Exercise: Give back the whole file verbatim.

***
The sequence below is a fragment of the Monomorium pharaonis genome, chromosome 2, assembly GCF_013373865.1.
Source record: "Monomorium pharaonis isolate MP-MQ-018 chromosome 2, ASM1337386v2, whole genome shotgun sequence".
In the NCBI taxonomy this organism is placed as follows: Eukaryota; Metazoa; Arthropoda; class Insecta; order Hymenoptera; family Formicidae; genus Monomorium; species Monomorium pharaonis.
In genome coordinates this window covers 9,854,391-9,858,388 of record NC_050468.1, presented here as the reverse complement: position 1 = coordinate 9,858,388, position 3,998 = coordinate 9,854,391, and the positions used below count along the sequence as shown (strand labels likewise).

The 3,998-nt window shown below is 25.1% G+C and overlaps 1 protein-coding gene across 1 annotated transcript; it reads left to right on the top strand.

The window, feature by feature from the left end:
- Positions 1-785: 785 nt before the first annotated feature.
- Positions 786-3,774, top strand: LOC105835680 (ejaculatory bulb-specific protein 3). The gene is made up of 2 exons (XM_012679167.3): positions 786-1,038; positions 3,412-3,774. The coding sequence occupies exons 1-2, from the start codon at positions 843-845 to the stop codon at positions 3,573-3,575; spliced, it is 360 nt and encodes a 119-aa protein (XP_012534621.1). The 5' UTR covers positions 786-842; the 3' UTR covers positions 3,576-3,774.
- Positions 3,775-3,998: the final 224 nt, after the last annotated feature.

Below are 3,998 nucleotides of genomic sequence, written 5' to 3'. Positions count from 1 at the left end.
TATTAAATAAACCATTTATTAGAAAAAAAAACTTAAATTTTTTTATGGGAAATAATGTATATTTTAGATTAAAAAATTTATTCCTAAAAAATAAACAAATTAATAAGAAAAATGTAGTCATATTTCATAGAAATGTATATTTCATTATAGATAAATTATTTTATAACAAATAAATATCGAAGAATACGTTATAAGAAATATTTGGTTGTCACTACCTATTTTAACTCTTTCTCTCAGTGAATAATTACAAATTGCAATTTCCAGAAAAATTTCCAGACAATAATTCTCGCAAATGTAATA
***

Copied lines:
The sequence below is a fragment of the Monomorium pharaonis genome, chromosome 2, assembly GCF_013373865.1.
Source record: "Monomorium pharaonis isolate MP-MQ-018 chromosome 2, ASM1337386v2, whole genome shotgun sequence".
In the NCBI taxonomy this organism is placed as follows: Eukaryota; Metazoa; Arthropoda; class Insecta; order Hymenoptera; family Formicidae; genus Monomorium; species Monomorium pharaonis.
In genome coordinates this window covers 9,854,391-9,858,388 of record NC_050468.1, presented here as the reverse complement: position 1 = coordinate 9,858,388, position 3,998 = coordinate 9,854,391, and the positions used below count along the sequence as shown (strand labels likewise).

The 3,998-nt window shown below is 25.1% G+C and overlaps 1 protein-coding gene across 1 annotated transcript; it reads left to right on the top strand.

The window, feature by feature from the left end:
- Positions 1-785: 785 nt before the first annotated feature.
- Positions 786-3,774, top strand: LOC105835680 (ejaculatory bulb-specific protein 3). The gene is made up of 2 exons (XM_012679167.3): positions 786-1,038; positions 3,412-3,774. The coding sequence occupies exons 1-2, from the start codon at positions 843-845 to the stop codon at positions 3,573-3,575; spliced, it is 360 nt and encodes a 119-aa protein (XP_012534621.1). The 5' UTR covers positions 786-842; the 3' UTR covers positions 3,576-3,774.
- Positions 3,775-3,998: the final 224 nt, after the last annotated feature.

Below are 3,998 nucleotides of genomic sequence, written 5' to 3'. Positions count from 1 at the left end.
TATTAAATAAACCATTTATTAGAAAAAAAAACTTAAATTTTTTTATGGGAAATAATGTATATTTTAGATTAAAAAATTTATTCCTAAAAAATAAACAAATTAATAAGAAAAATGTAGTCATATTTCATAGAAATGTATATTTCATTATAGATAAATTATTTTATAACAAATAAATATCGAAGAATACGTTATAAGAAATATTTGGTTGTCACTACCTATTTTAACTCTTTCTCTCAGTGAATAATTACAAATTGCAATTTCCAGAAAAATTTCCAGACAATAATTCTCGCAAATGTAATA